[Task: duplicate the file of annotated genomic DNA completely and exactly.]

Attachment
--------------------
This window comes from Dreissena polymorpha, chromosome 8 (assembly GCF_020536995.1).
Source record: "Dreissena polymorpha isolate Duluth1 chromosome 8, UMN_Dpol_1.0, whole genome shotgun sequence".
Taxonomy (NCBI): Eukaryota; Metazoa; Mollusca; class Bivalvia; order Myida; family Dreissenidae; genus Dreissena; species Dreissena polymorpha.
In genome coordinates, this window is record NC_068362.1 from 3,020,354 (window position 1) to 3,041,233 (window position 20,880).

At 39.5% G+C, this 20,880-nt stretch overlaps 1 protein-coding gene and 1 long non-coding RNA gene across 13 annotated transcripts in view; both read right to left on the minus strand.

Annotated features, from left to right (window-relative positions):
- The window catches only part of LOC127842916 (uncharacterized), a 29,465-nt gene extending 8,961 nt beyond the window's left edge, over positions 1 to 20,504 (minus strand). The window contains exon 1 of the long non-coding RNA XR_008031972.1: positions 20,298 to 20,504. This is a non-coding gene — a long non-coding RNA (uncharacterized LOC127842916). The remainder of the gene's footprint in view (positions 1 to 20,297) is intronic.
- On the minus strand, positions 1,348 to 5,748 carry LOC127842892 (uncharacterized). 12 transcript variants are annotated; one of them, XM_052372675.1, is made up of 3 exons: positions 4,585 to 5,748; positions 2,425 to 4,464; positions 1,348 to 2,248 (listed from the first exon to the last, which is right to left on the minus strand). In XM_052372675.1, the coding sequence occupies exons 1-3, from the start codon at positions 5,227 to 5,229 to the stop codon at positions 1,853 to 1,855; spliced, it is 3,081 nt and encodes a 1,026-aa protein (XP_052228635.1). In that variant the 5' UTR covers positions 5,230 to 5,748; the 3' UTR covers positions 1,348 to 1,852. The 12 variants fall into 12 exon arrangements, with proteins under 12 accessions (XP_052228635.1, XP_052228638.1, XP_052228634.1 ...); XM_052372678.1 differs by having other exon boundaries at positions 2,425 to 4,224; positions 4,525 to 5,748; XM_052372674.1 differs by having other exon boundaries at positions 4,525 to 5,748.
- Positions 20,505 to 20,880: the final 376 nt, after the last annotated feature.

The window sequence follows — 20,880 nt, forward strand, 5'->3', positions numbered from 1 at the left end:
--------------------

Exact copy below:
This window comes from Dreissena polymorpha, chromosome 8 (assembly GCF_020536995.1).
Source record: "Dreissena polymorpha isolate Duluth1 chromosome 8, UMN_Dpol_1.0, whole genome shotgun sequence".
Taxonomy (NCBI): Eukaryota; Metazoa; Mollusca; class Bivalvia; order Myida; family Dreissenidae; genus Dreissena; species Dreissena polymorpha.
In genome coordinates, this window is record NC_068362.1 from 3,020,354 (window position 1) to 3,041,233 (window position 20,880).

At 39.5% G+C, this 20,880-nt stretch overlaps 1 protein-coding gene and 1 long non-coding RNA gene across 13 annotated transcripts in view; both read right to left on the minus strand.

Annotated features, from left to right (window-relative positions):
- The window catches only part of LOC127842916 (uncharacterized), a 29,465-nt gene extending 8,961 nt beyond the window's left edge, over positions 1 to 20,504 (minus strand). The window contains exon 1 of the long non-coding RNA XR_008031972.1: positions 20,298 to 20,504. This is a non-coding gene — a long non-coding RNA (uncharacterized LOC127842916). The remainder of the gene's footprint in view (positions 1 to 20,297) is intronic.
- On the minus strand, positions 1,348 to 5,748 carry LOC127842892 (uncharacterized). 12 transcript variants are annotated; one of them, XM_052372675.1, is made up of 3 exons: positions 4,585 to 5,748; positions 2,425 to 4,464; positions 1,348 to 2,248 (listed from the first exon to the last, which is right to left on the minus strand). In XM_052372675.1, the coding sequence occupies exons 1-3, from the start codon at positions 5,227 to 5,229 to the stop codon at positions 1,853 to 1,855; spliced, it is 3,081 nt and encodes a 1,026-aa protein (XP_052228635.1). In that variant the 5' UTR covers positions 5,230 to 5,748; the 3' UTR covers positions 1,348 to 1,852. The 12 variants fall into 12 exon arrangements, with proteins under 12 accessions (XP_052228635.1, XP_052228638.1, XP_052228634.1 ...); XM_052372678.1 differs by having other exon boundaries at positions 2,425 to 4,224; positions 4,525 to 5,748; XM_052372674.1 differs by having other exon boundaries at positions 4,525 to 5,748.
- Positions 20,505 to 20,880: the final 376 nt, after the last annotated feature.

The window sequence follows — 20,880 nt, forward strand, 5'->3', positions numbered from 1 at the left end: